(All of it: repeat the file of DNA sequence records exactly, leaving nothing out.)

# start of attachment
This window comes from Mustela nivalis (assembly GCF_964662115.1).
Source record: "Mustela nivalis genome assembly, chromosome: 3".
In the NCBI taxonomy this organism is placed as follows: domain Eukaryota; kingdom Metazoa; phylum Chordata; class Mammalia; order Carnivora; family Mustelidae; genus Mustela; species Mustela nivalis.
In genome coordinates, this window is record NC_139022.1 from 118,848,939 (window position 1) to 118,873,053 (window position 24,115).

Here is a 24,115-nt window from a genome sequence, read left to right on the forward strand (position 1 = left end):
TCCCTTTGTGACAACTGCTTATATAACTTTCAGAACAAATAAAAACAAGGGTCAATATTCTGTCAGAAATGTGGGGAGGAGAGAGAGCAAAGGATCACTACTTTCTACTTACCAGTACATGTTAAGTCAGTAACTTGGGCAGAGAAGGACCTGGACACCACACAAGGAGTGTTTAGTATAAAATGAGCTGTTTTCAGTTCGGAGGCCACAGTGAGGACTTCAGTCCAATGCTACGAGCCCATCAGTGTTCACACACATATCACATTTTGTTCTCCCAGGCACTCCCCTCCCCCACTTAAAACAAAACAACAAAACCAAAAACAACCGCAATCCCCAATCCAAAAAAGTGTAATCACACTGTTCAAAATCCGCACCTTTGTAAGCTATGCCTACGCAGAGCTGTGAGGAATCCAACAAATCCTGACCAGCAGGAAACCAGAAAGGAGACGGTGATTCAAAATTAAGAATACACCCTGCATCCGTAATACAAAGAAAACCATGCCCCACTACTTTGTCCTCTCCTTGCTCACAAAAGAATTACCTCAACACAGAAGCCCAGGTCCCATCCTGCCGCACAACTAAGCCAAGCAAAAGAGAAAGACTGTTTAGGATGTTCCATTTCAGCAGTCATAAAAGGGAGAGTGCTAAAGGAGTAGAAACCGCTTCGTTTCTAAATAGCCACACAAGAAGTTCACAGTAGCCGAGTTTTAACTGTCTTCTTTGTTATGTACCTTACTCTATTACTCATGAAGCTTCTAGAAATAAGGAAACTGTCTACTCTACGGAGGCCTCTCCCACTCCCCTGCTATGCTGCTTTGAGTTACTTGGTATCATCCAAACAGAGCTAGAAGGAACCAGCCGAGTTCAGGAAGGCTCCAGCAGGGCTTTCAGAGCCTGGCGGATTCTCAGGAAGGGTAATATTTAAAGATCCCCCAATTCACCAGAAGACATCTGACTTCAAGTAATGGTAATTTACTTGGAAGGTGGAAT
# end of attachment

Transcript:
This window comes from Mustela nivalis (assembly GCF_964662115.1).
Source record: "Mustela nivalis genome assembly, chromosome: 3".
In the NCBI taxonomy this organism is placed as follows: domain Eukaryota; kingdom Metazoa; phylum Chordata; class Mammalia; order Carnivora; family Mustelidae; genus Mustela; species Mustela nivalis.
In genome coordinates, this window is record NC_139022.1 from 118,848,939 (window position 1) to 118,873,053 (window position 24,115).

Here is a 24,115-nt window from a genome sequence, read left to right on the forward strand (position 1 = left end):
TCCCTTTGTGACAACTGCTTATATAACTTTCAGAACAAATAAAAACAAGGGTCAATATTCTGTCAGAAATGTGGGGAGGAGAGAGAGCAAAGGATCACTACTTTCTACTTACCAGTACATGTTAAGTCAGTAACTTGGGCAGAGAAGGACCTGGACACCACACAAGGAGTGTTTAGTATAAAATGAGCTGTTTTCAGTTCGGAGGCCACAGTGAGGACTTCAGTCCAATGCTACGAGCCCATCAGTGTTCACACACATATCACATTTTGTTCTCCCAGGCACTCCCCTCCCCCACTTAAAACAAAACAACAAAACCAAAAACAACCGCAATCCCCAATCCAAAAAAGTGTAATCACACTGTTCAAAATCCGCACCTTTGTAAGCTATGCCTACGCAGAGCTGTGAGGAATCCAACAAATCCTGACCAGCAGGAAACCAGAAAGGAGACGGTGATTCAAAATTAAGAATACACCCTGCATCCGTAATACAAAGAAAACCATGCCCCACTACTTTGTCCTCTCCTTGCTCACAAAAGAATTACCTCAACACAGAAGCCCAGGTCCCATCCTGCCGCACAACTAAGCCAAGCAAAAGAGAAAGACTGTTTAGGATGTTCCATTTCAGCAGTCATAAAAGGGAGAGTGCTAAAGGAGTAGAAACCGCTTCGTTTCTAAATAGCCACACAAGAAGTTCACAGTAGCCGAGTTTTAACTGTCTTCTTTGTTATGTACCTTACTCTATTACTCATGAAGCTTCTAGAAATAAGGAAACTGTCTACTCTACGGAGGCCTCTCCCACTCCCCTGCTATGCTGCTTTGAGTTACTTGGTATCATCCAAACAGAGCTAGAAGGAACCAGCCGAGTTCAGGAAGGCTCCAGCAGGGCTTTCAGAGCCTGGCGGATTCTCAGGAAGGGTAATATTTAAAGATCCCCCAATTCACCAGAAGACATCTGACTTCAAGTAATGGTAATTTACTTGGAAGGTGGAAT